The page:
Manuka Honey

Manuka Honey is enjoying a moment as a trendy sweetener. But, is it worth the hefty price tag and are you getting what you pay for?

What is Manuka Honey?

Manuka Honey comes from honeybees pollinating the Leptospermum, a shrub common in New Zealand and southeast Australia. When the shrub is in bloom, bees flock to the Manuka to gather its pollen and nectar.

The bees use the pollen and nectar to make honey. Manuka Honey has a dark caramel color and is prized for its earthy flavor and medicinal properties.

Why is Manuka Honey so popular?


Honey is known, of course, as a sweetener. Most of the honey sold in supermarkets is pasteurized and homogenized with little flavor differences between brands.

But, raw honey can have flavor profiles ranging from floral to fruity or herbaceous to nutty. The flavor of the honey depends on the flower where the bee gathered the pollen and nectar. So, just as different flowers have different aromas, honey from different flowers have different tastes.

Manuka Honey is prized for its earthy herbaceous flavor, but it should be noted that the differing flavor profiles of honey can be muted or completely lost when added to a hot beverage like tea.

Claims have been made about Manuka Honey’s medicinal value. You’ll see ads saying the honey can heal wounds, cure acne, prevent ulcers and even cure Cystic Fibrosis. None of these claims have been proven scientifically. But, that doesn’t stop companies from making the claims.

Because of these advertising campaigns, the honey’s unique flavor, and the relative difficulty of extracting it from bee hives (Makuka Honey is especially viscous), Manuka Honey is incredibly expensive. Whereas you can get a pound of local honey for eight bucks or so, I’ve seen Manuka Honey advertised for up to $600!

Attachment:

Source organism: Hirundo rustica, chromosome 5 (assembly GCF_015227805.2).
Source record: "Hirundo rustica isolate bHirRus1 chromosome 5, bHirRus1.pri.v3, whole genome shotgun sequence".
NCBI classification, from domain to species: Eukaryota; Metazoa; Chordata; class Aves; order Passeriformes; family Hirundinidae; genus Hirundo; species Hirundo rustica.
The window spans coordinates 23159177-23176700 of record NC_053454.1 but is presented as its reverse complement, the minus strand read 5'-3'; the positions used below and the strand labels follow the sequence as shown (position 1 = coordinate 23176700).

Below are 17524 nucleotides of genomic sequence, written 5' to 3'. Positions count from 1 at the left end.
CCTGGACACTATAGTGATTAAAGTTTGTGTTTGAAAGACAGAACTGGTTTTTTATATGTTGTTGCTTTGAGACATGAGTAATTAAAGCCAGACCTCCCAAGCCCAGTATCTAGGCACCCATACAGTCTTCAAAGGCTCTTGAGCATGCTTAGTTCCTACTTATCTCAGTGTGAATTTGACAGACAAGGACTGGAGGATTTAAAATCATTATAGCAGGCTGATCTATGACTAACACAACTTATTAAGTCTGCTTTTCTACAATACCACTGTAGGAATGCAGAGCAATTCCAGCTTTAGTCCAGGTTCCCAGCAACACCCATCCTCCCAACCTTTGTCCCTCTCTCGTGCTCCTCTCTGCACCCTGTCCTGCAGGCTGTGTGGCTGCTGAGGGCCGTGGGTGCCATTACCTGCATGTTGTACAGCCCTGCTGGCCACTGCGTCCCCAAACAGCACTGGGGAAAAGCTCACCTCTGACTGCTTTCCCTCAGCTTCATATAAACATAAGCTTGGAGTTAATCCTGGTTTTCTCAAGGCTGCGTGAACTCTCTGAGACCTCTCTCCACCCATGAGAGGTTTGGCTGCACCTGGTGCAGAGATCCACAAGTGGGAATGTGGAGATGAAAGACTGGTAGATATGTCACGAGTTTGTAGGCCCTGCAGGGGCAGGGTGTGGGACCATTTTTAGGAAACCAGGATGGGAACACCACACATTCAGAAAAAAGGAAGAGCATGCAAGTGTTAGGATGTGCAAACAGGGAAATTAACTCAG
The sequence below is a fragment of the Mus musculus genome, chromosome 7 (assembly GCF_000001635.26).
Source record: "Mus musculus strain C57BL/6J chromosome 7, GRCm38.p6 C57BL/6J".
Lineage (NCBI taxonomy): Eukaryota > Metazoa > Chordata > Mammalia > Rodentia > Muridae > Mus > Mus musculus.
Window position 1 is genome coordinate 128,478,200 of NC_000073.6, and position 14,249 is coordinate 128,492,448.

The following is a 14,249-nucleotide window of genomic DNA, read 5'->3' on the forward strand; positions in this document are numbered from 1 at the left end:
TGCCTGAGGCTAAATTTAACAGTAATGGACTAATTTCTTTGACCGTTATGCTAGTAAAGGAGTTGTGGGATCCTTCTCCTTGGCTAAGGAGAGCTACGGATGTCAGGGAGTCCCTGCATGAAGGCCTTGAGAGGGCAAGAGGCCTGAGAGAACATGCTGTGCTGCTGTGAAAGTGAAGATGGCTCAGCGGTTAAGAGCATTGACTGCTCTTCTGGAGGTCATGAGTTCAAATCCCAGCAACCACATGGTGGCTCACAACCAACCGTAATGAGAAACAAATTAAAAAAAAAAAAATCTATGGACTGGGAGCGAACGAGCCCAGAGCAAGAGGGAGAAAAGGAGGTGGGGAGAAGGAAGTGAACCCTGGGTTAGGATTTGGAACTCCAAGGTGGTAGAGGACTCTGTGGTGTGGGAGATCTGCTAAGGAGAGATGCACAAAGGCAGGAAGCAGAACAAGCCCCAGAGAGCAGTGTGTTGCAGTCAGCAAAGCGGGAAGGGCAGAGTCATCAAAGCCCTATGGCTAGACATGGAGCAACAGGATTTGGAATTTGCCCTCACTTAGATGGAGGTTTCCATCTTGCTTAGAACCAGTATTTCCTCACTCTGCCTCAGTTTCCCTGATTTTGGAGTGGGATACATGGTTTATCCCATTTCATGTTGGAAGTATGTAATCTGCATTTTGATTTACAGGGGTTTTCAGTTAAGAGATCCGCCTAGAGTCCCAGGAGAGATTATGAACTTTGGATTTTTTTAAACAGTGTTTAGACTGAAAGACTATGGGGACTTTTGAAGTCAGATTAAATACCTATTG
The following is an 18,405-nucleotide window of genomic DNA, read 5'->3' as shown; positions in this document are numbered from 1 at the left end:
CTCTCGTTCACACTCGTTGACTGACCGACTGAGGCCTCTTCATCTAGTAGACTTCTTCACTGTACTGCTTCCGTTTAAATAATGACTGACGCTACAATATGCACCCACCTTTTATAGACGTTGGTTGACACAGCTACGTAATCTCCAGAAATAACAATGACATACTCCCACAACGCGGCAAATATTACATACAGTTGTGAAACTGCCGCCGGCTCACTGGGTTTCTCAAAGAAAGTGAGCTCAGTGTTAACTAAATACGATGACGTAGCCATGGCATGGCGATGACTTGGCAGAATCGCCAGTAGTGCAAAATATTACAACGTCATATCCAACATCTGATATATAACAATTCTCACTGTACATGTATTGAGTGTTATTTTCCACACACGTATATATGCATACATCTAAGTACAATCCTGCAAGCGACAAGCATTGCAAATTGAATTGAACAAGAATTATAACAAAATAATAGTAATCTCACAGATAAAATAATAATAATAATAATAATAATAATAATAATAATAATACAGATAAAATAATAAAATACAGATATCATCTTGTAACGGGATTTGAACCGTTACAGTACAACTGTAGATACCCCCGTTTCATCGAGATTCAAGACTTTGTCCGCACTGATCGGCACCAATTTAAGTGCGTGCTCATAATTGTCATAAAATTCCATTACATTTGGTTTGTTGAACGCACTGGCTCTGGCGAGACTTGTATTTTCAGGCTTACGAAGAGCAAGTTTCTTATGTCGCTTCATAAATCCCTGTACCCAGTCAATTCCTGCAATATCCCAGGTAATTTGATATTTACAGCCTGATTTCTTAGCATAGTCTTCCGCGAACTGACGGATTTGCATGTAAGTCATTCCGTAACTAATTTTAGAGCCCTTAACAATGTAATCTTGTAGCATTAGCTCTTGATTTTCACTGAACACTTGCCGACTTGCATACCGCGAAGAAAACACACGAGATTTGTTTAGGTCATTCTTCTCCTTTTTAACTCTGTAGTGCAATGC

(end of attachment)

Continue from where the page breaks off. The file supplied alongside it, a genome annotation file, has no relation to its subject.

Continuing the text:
Manuka Honey fraud

With eye popping prices like that, its not surprising that shady companies would try to cash in.

In 2019, a New Zealand company was fined $260,000 NZD and the owner’s son fined an additional $112,500 NZD for adding ingredients to their so-called Manuka Honey to increase profits. Worst of all, the chemicals they added weren’t food safe!

Research in the United States have shown that 50% of the Manuka Honey studied didn’t contain the advertised amount of Manuka Honey or contained no Manuka Honey at all.

How to buy real Manuka Honey

If you’re looking to buy real Manuka Honey, here’s what to look for.

UMF label
Manuka Honey with UMF label

The Unique Manuka Factor (UMF) is the best way to make sure you’re getting real Manuka Honey.

An independent organization looks at honey with chemical and DNA tests to prove it is legit Manuka Honey. The honey is then rated based on the amount of Methylglyoxal, a chemical compound found in Manuka Honey.

However, it should be noted that Methylglyoxal can be added to non-Manuka Honey. So, the MG (Methylglyoxal) test alone will not tell you if the honey is authentic Manuka.

In addition, K Factor and TA (Total Acidity) tests are useless in determining real Manuka Honey.

Should you buy Manuka Honey?

The choice is yours, of course. But, trying Manuka Honey for its unique and heady flavor might be an experience you want to have. Just make sure you’re getting the real thing.

About the Author

Brent Petersen is the Editor-in-Chief of Destination Eat Drink. He currently resides in Setubal, Portugal. Brent has written the novel “Truffle Hunt” (Eckhartz Press) and the short story collection “That Bird.” He’s also written dozens of foodie travel guides to cities around the world on Destination Eat Drink, including in-depth eating and drinking guides to Lisbon, PortoSintraMonsaraz, and Evora in Portugal. Brent’s podcast, also called Destination Eat Drink, is available on all major podcasting platforms and is distributed by the Radio Misfits Podcast Network.

Author: Brent